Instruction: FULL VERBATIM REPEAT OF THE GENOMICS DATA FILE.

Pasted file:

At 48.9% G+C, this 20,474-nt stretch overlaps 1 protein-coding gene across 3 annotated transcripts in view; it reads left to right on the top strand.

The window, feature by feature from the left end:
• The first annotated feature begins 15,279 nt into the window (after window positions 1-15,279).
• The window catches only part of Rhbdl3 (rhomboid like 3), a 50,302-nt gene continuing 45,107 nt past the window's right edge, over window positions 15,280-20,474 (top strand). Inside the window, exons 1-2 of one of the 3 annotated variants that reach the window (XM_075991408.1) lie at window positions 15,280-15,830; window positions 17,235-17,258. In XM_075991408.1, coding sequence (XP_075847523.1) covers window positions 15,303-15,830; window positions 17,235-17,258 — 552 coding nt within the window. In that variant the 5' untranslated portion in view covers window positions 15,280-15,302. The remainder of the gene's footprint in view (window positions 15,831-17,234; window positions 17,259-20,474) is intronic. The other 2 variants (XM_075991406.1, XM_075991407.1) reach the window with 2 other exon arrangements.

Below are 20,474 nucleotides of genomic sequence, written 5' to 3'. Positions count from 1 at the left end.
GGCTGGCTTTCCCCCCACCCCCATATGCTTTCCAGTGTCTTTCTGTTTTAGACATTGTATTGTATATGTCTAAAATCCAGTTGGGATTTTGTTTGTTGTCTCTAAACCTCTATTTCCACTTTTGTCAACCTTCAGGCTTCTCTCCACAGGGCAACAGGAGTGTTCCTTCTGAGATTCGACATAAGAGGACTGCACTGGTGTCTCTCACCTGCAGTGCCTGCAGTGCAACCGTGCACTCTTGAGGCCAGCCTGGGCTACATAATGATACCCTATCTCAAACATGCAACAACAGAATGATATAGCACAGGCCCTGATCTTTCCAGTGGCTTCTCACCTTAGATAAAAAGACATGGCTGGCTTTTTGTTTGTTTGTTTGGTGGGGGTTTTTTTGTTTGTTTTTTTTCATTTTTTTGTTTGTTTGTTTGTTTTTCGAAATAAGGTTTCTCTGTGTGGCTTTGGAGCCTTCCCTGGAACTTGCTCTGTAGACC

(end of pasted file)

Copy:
At 48.9% G+C, this 20,474-nt stretch overlaps 1 protein-coding gene across 3 annotated transcripts in view; it reads left to right on the top strand.

The window, feature by feature from the left end:
• The first annotated feature begins 15,279 nt into the window (after window positions 1-15,279).
• The window catches only part of Rhbdl3 (rhomboid like 3), a 50,302-nt gene continuing 45,107 nt past the window's right edge, over window positions 15,280-20,474 (top strand). Inside the window, exons 1-2 of one of the 3 annotated variants that reach the window (XM_075991408.1) lie at window positions 15,280-15,830; window positions 17,235-17,258. In XM_075991408.1, coding sequence (XP_075847523.1) covers window positions 15,303-15,830; window positions 17,235-17,258 — 552 coding nt within the window. In that variant the 5' untranslated portion in view covers window positions 15,280-15,302. The remainder of the gene's footprint in view (window positions 15,831-17,234; window positions 17,259-20,474) is intronic. The other 2 variants (XM_075991406.1, XM_075991407.1) reach the window with 2 other exon arrangements.

Below are 20,474 nucleotides of genomic sequence, written 5' to 3'. Positions count from 1 at the left end.
GGCTGGCTTTCCCCCCACCCCCATATGCTTTCCAGTGTCTTTCTGTTTTAGACATTGTATTGTATATGTCTAAAATCCAGTTGGGATTTTGTTTGTTGTCTCTAAACCTCTATTTCCACTTTTGTCAACCTTCAGGCTTCTCTCCACAGGGCAACAGGAGTGTTCCTTCTGAGATTCGACATAAGAGGACTGCACTGGTGTCTCTCACCTGCAGTGCCTGCAGTGCAACCGTGCACTCTTGAGGCCAGCCTGGGCTACATAATGATACCCTATCTCAAACATGCAACAACAGAATGATATAGCACAGGCCCTGATCTTTCCAGTGGCTTCTCACCTTAGATAAAAAGACATGGCTGGCTTTTTGTTTGTTTGTTTGGTGGGGGTTTTTTTGTTTGTTTTTTTTCATTTTTTTGTTTGTTTGTTTGTTTTTCGAAATAAGGTTTCTCTGTGTGGCTTTGGAGCCTTCCCTGGAACTTGCTCTGTAGACC